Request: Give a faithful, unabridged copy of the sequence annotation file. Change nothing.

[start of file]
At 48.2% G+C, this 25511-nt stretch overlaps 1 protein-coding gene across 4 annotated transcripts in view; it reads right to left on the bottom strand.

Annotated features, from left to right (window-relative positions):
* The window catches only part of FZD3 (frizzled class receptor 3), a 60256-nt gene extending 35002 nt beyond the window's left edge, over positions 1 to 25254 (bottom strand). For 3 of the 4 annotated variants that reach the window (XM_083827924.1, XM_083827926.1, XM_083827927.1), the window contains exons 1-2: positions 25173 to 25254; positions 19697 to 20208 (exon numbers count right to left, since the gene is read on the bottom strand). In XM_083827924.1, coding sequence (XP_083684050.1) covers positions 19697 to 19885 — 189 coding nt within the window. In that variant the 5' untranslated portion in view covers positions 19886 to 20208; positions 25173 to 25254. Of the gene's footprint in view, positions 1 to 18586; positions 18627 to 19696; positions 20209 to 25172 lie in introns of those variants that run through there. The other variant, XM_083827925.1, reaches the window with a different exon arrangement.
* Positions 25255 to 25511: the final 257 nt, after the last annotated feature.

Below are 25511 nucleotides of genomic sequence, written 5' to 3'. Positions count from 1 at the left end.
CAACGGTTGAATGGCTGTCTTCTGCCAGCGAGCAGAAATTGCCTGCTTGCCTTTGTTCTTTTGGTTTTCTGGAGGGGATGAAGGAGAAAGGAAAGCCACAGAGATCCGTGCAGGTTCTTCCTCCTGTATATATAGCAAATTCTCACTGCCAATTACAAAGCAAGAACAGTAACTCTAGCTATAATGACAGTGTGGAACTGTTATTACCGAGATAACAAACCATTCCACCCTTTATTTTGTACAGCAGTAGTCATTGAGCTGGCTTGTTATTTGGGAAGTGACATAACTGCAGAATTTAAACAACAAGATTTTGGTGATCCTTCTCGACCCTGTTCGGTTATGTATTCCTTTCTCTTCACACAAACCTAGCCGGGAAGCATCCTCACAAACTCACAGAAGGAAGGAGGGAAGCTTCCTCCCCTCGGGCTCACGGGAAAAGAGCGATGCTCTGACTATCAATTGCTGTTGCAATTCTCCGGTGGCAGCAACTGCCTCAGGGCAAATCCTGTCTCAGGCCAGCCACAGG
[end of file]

At 48.2% G+C, this 25511-nt stretch overlaps 1 protein-coding gene across 4 annotated transcripts in view; it reads right to left on the bottom strand.

Annotated features, from left to right (window-relative positions):
* The window catches only part of FZD3 (frizzled class receptor 3), a 60256-nt gene extending 35002 nt beyond the window's left edge, over positions 1 to 25254 (bottom strand). For 3 of the 4 annotated variants that reach the window (XM_083827924.1, XM_083827926.1, XM_083827927.1), the window contains exons 1-2: positions 25173 to 25254; positions 19697 to 20208 (exon numbers count right to left, since the gene is read on the bottom strand). In XM_083827924.1, coding sequence (XP_083684050.1) covers positions 19697 to 19885 — 189 coding nt within the window. In that variant the 5' untranslated portion in view covers positions 19886 to 20208; positions 25173 to 25254. Of the gene's footprint in view, positions 1 to 18586; positions 18627 to 19696; positions 20209 to 25172 lie in introns of those variants that run through there. The other variant, XM_083827925.1, reaches the window with a different exon arrangement.
* Positions 25255 to 25511: the final 257 nt, after the last annotated feature.

Below are 25511 nucleotides of genomic sequence, written 5' to 3'. Positions count from 1 at the left end.
CAACGGTTGAATGGCTGTCTTCTGCCAGCGAGCAGAAATTGCCTGCTTGCCTTTGTTCTTTTGGTTTTCTGGAGGGGATGAAGGAGAAAGGAAAGCCACAGAGATCCGTGCAGGTTCTTCCTCCTGTATATATAGCAAATTCTCACTGCCAATTACAAAGCAAGAACAGTAACTCTAGCTATAATGACAGTGTGGAACTGTTATTACCGAGATAACAAACCATTCCACCCTTTATTTTGTACAGCAGTAGTCATTGAGCTGGCTTGTTATTTGGGAAGTGACATAACTGCAGAATTTAAACAACAAGATTTTGGTGATCCTTCTCGACCCTGTTCGGTTATGTATTCCTTTCTCTTCACACAAACCTAGCCGGGAAGCATCCTCACAAACTCACAGAAGGAAGGAGGGAAGCTTCCTCCCCTCGGGCTCACGGGAAAAGAGCGATGCTCTGACTATCAATTGCTGTTGCAATTCTCCGGTGGCAGCAACTGCCTCAGGGCAAATCCTGTCTCAGGCCAGCCACAGG